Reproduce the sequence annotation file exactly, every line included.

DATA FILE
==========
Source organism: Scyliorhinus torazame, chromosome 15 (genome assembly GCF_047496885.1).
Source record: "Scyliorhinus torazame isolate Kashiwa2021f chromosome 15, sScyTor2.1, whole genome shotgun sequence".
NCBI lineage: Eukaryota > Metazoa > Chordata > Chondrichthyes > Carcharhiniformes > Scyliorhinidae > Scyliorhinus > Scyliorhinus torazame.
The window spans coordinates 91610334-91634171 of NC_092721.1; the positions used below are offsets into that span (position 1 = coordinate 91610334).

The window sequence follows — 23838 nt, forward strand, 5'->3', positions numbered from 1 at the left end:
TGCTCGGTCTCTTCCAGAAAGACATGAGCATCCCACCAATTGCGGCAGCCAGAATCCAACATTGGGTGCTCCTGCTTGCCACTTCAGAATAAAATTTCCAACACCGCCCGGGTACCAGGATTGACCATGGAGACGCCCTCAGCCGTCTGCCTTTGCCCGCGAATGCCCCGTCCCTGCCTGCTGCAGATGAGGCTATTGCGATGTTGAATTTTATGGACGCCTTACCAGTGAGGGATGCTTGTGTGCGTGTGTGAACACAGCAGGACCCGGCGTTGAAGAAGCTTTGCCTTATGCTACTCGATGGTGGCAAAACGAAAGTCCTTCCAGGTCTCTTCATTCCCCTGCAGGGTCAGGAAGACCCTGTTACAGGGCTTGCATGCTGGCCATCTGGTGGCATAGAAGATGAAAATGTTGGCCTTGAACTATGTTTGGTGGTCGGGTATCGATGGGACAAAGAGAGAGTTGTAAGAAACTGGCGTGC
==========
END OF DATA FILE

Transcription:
Source organism: Scyliorhinus torazame, chromosome 15 (genome assembly GCF_047496885.1).
Source record: "Scyliorhinus torazame isolate Kashiwa2021f chromosome 15, sScyTor2.1, whole genome shotgun sequence".
NCBI lineage: Eukaryota > Metazoa > Chordata > Chondrichthyes > Carcharhiniformes > Scyliorhinidae > Scyliorhinus > Scyliorhinus torazame.
The window spans coordinates 91610334-91634171 of NC_092721.1; the positions used below are offsets into that span (position 1 = coordinate 91610334).

The window sequence follows — 23838 nt, forward strand, 5'->3', positions numbered from 1 at the left end:
TGCTCGGTCTCTTCCAGAAAGACATGAGCATCCCACCAATTGCGGCAGCCAGAATCCAACATTGGGTGCTCCTGCTTGCCACTTCAGAATAAAATTTCCAACACCGCCCGGGTACCAGGATTGACCATGGAGACGCCCTCAGCCGTCTGCCTTTGCCCGCGAATGCCCCGTCCCTGCCTGCTGCAGATGAGGCTATTGCGATGTTGAATTTTATGGACGCCTTACCAGTGAGGGATGCTTGTGTGCGTGTGTGAACACAGCAGGACCCGGCGTTGAAGAAGCTTTGCCTTATGCTACTCGATGGTGGCAAAACGAAAGTCCTTCCAGGTCTCTTCATTCCCCTGCAGGGTCAGGAAGACCCTGTTACAGGGCTTGCATGCTGGCCATCTGGTGGCATAGAAGATGAAAATGTTGGCCTTGAACTATGTTTGGTGGTCGGGTATCGATGGGACAAAGAGAGAGTTGTAAGAAACTGGCGTGC